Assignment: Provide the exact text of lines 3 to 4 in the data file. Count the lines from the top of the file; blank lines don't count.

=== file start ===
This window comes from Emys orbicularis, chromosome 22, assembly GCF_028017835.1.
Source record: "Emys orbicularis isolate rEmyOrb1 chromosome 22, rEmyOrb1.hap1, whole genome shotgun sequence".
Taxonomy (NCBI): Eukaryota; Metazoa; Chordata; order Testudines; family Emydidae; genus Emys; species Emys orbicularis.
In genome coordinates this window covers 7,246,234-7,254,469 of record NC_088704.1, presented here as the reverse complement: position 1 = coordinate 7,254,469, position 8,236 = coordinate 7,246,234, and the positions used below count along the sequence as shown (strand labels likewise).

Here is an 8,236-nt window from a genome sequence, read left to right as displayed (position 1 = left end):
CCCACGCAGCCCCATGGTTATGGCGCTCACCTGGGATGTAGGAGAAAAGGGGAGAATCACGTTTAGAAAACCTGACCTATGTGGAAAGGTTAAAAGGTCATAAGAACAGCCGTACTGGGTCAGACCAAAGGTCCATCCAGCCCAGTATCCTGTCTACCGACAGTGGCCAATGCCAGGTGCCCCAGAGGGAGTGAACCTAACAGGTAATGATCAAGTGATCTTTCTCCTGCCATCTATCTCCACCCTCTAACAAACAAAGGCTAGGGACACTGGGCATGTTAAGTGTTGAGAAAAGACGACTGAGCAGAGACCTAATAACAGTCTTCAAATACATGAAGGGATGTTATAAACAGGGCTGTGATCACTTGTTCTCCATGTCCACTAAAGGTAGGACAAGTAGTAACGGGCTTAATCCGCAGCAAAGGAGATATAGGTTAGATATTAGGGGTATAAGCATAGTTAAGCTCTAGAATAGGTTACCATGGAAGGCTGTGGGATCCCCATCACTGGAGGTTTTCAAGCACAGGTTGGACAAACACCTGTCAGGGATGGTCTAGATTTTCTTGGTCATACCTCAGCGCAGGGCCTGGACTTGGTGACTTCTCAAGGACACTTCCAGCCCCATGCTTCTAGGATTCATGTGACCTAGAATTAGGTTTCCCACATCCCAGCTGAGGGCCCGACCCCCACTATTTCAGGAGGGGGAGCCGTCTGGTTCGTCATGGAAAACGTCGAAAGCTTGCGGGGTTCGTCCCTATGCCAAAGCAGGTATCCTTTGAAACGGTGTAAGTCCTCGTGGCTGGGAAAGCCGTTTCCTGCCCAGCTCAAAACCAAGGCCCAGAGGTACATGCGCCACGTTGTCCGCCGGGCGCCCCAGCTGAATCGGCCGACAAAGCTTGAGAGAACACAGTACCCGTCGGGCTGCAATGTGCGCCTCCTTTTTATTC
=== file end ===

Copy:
Taxonomy (NCBI): Eukaryota; Metazoa; Chordata; order Testudines; family Emydidae; genus Emys; species Emys orbicularis.
In genome coordinates this window covers 7,246,234-7,254,469 of record NC_088704.1, presented here as the reverse complement: position 1 = coordinate 7,254,469, position 8,236 = coordinate 7,246,234, and the positions used below count along the sequence as shown (strand labels likewise).